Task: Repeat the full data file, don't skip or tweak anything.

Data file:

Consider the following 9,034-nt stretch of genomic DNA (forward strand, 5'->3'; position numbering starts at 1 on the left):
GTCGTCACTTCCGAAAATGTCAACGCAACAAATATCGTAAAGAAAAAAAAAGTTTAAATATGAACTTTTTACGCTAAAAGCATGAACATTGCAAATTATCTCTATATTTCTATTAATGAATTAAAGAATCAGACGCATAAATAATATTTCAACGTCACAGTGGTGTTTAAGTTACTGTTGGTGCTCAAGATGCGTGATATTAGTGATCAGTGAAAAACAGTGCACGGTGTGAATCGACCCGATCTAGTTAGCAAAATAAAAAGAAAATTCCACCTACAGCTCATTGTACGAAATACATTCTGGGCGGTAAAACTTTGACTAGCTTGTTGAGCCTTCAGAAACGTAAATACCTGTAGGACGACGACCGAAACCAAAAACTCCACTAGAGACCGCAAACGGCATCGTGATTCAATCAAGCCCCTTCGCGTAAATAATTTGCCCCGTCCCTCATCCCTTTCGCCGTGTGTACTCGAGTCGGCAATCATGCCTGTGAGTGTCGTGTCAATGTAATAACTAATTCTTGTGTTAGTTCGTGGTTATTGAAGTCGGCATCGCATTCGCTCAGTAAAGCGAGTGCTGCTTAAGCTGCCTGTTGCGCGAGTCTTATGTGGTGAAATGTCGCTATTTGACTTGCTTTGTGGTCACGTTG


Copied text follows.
Consider the following 9,034-nt stretch of genomic DNA (forward strand, 5'->3'; position numbering starts at 1 on the left):
GTCGTCACTTCCGAAAATGTCAACGCAACAAATATCGTAAAGAAAAAAAAAGTTTAAATATGAACTTTTTACGCTAAAAGCATGAACATTGCAAATTATCTCTATATTTCTATTAATGAATTAAAGAATCAGACGCATAAATAATATTTCAACGTCACAGTGGTGTTTAAGTTACTGTTGGTGCTCAAGATGCGTGATATTAGTGATCAGTGAAAAACAGTGCACGGTGTGAATCGACCCGATCTAGTTAGCAAAATAAAAAGAAAATTCCACCTACAGCTCATTGTACGAAATACATTCTGGGCGGTAAAACTTTGACTAGCTTGTTGAGCCTTCAGAAACGTAAATACCTGTAGGACGACGACCGAAACCAAAAACTCCACTAGAGACCGCAAACGGCATCGTGATTCAATCAAGCCCCTTCGCGTAAATAATTTGCCCCGTCCCTCATCCCTTTCGCCGTGTGTACTCGAGTCGGCAATCATGCCTGTGAGTGTCGTGTCAATGTAATAACTAATTCTTGTGTTAGTTCGTGGTTATTGAAGTCGGCATCGCATTCGCTCAGTAAAGCGAGTGCTGCTTAAGCTGCCTGTTGCGCGAGTCTTATGTGGTGAAATGTCGCTATTTGACTTGCTTTGTGGTCACGTTG